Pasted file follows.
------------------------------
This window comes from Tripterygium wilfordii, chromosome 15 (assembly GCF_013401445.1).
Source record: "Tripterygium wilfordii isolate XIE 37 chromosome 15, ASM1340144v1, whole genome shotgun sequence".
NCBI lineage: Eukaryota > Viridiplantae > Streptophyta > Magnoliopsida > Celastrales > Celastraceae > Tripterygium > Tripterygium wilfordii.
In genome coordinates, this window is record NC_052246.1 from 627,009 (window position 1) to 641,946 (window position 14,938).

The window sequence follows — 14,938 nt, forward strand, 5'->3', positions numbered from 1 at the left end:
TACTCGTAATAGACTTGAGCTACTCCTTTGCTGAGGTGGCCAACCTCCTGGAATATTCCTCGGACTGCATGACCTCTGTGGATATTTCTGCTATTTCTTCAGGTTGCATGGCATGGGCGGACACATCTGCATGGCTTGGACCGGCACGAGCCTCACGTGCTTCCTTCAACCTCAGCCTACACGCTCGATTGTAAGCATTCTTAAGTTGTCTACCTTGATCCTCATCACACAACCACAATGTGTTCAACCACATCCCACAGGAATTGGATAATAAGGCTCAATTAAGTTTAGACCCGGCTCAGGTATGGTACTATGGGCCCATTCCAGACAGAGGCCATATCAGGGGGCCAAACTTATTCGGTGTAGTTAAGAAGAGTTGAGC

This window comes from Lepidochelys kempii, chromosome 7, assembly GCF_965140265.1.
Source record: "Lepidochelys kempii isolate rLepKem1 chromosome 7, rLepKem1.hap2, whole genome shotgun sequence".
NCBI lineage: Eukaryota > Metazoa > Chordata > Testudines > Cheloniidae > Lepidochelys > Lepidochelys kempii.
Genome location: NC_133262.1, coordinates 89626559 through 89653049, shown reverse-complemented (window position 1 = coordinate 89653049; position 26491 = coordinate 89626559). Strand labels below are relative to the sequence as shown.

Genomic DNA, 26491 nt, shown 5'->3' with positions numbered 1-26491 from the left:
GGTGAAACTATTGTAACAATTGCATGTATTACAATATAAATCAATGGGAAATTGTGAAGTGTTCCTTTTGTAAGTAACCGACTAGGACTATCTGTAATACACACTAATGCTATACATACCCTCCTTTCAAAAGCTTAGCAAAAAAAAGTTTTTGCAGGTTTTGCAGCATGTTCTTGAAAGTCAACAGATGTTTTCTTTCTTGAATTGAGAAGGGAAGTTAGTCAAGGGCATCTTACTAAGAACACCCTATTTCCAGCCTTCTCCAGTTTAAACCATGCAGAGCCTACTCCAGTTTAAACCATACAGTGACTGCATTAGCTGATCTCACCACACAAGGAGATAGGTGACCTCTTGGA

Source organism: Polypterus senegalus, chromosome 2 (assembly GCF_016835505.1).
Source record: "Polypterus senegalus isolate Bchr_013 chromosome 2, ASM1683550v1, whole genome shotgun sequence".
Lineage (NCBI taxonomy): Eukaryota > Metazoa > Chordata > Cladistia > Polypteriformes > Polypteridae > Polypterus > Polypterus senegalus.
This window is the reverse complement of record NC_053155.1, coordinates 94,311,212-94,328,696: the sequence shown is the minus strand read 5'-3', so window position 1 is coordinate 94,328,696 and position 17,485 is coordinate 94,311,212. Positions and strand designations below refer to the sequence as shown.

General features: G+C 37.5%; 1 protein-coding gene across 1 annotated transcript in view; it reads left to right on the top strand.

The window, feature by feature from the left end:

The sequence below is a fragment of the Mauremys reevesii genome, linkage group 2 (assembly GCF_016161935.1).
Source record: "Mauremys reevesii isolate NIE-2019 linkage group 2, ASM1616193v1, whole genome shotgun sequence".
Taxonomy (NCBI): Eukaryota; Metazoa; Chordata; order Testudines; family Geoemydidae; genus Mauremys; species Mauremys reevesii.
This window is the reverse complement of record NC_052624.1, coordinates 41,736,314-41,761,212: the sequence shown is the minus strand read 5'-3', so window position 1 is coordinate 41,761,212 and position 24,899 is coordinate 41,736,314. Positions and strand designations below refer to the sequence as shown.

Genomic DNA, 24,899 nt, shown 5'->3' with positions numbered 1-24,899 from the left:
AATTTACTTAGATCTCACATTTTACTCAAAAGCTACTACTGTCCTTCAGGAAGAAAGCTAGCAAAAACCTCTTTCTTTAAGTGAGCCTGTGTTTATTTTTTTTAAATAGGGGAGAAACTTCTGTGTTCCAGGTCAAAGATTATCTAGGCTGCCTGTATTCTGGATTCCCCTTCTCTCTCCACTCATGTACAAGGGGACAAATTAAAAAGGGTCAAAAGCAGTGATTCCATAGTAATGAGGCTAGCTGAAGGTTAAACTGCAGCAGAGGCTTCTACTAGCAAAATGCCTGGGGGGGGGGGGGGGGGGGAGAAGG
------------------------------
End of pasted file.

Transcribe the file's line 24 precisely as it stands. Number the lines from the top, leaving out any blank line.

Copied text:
AATTTACTTAGATCTCACATTTTACTCAAAAGCTACTACTGTCCTTCAGGAAGAAAGCTAGCAAAAACCTCTTTCTTTAAGTGAGCCTGTGTTTATTTTTTTTAAATAGGGGAGAAACTTCTGTGTTCCAGGTCAAAGATTATCTAGGCTGCCTGTATTCTGGATTCCCCTTCTCTCTCCACTCATGTACAAGGGGACAAATTAAAAAGGGTCAAAAGCAGTGATTCCATAGTAATGAGGCTAGCTGAAGGTTAAACTGCAGCAGAGGCTTCTACTAGCAAAATGCCTGGGGGGGGGGGGGGGGGGGAGAAGG